You would think that the miraculous Florida sunshine would favor brilliant red-fleshed tomatoes the way it produces brilliant red-fleshed tourists. You would think it, but you would be wrong: Florida tomatoes suck. In fact, scientists have recently proven that all the Florida tomatoes sold at Publix are carved out of styrofoam and painted red.
So how can Connecticut, with its long, crappy winters and puny growing season, do with tomatoes what Florida can't? Answer: Connecticut has the one essential that Florida lacks: soil. Florida has no soil whatsoever. It has sand. No offense intended to Florida or to sand. Sand really dresses up Clearwater Beach, for instance, but you wouldn't want to grow anything in it.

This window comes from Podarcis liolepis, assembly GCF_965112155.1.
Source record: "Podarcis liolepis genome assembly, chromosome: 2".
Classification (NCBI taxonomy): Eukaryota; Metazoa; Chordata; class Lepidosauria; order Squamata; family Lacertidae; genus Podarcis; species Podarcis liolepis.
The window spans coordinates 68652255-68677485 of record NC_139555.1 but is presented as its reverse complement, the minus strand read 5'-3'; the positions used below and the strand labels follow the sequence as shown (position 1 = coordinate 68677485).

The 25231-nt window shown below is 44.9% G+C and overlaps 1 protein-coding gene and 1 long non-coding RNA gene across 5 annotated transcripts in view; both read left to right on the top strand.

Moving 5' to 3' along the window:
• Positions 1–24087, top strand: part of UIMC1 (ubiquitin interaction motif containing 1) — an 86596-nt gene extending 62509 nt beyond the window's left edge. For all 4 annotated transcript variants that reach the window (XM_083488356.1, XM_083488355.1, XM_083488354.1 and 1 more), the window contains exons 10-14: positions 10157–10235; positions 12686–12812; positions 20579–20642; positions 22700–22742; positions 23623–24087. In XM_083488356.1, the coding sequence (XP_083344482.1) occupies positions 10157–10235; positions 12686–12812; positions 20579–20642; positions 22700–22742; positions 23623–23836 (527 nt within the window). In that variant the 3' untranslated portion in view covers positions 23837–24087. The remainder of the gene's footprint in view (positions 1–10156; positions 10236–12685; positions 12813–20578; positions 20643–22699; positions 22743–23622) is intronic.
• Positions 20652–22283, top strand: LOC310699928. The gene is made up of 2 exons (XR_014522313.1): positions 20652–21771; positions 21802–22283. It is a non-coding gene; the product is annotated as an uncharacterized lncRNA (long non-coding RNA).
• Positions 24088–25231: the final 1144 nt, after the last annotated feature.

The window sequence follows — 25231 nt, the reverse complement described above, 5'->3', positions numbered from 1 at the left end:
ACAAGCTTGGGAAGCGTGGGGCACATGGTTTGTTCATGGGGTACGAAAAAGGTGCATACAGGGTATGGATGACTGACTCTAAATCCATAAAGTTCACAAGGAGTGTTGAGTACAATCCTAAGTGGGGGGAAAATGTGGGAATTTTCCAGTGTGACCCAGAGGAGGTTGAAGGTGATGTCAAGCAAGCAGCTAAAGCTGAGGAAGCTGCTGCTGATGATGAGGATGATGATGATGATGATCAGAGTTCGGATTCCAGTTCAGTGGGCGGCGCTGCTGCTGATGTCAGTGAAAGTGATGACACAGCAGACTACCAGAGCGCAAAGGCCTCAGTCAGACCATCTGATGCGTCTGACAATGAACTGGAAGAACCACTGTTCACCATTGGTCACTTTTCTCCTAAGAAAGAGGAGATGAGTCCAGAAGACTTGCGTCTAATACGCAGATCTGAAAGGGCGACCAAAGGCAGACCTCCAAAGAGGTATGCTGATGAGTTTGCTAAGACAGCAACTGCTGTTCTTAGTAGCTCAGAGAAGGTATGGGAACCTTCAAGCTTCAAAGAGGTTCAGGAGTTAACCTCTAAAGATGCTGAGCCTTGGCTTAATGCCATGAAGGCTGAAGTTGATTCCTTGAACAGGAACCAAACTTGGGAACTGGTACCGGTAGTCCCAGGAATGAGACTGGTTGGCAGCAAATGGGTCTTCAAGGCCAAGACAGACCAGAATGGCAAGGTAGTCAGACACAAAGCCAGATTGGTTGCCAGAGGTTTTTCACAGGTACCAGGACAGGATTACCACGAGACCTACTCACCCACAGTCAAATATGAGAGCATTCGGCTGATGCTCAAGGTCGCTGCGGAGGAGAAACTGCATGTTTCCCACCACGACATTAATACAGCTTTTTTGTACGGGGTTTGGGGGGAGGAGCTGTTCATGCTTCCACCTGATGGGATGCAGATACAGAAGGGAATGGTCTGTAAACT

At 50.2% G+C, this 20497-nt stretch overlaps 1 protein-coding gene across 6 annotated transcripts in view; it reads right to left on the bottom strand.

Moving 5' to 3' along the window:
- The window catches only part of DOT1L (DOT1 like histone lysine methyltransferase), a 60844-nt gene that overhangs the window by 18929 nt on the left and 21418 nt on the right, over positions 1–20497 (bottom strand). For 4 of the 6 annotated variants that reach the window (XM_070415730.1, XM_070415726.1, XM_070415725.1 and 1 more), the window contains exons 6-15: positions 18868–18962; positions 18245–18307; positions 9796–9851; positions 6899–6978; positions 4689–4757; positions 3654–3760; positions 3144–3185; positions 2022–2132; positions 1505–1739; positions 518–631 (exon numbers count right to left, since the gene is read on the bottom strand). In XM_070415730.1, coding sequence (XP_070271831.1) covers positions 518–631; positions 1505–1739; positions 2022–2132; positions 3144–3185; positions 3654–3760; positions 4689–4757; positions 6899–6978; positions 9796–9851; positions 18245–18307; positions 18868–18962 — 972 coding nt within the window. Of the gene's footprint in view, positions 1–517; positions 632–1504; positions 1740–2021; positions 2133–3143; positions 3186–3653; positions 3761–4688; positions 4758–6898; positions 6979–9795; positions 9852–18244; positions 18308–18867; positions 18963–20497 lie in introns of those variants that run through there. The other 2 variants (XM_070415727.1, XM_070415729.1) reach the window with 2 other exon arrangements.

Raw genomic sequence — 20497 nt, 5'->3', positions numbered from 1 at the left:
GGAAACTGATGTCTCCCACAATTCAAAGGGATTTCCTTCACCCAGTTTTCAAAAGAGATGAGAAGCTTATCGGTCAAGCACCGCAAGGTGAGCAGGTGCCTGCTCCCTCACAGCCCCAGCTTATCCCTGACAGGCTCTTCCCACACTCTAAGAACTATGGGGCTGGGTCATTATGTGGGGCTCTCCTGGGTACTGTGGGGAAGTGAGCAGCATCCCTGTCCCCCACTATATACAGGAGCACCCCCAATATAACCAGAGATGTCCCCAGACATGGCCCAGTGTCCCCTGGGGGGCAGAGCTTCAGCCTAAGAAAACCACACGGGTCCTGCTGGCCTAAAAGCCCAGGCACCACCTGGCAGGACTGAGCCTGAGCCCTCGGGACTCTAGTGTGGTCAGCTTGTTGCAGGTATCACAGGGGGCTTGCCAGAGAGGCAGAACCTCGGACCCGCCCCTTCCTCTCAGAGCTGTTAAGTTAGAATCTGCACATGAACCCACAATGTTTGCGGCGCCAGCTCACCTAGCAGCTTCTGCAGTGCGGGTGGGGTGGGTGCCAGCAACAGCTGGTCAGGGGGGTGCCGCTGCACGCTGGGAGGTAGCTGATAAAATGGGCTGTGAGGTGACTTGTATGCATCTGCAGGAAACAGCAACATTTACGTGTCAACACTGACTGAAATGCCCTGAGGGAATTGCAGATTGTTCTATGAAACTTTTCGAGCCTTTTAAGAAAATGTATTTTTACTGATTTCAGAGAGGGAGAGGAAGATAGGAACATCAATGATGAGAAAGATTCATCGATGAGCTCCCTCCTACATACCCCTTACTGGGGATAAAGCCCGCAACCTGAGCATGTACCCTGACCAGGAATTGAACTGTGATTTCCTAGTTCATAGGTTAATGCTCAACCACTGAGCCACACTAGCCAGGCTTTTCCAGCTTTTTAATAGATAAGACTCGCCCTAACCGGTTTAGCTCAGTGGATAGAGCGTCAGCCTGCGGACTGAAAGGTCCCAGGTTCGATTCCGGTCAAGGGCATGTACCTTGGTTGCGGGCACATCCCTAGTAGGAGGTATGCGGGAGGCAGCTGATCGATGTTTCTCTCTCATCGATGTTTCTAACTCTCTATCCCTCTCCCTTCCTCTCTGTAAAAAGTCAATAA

My thought is that Florida could harvest the deep sand off all its tomato farms and export it to Singapore, which happens to be the world's largest importer of sand. Singapore is building a bigger Singapore out of sand. (Good luck with that, by the way.) With the money Florida makes selling sand, it could go up to Connecticut and buy soil - black, loamy topsoil with earthworms and other living things in it. Then Florida could build real farms by spreading the soil around where all the sand came from.
And grow tomatoes in it.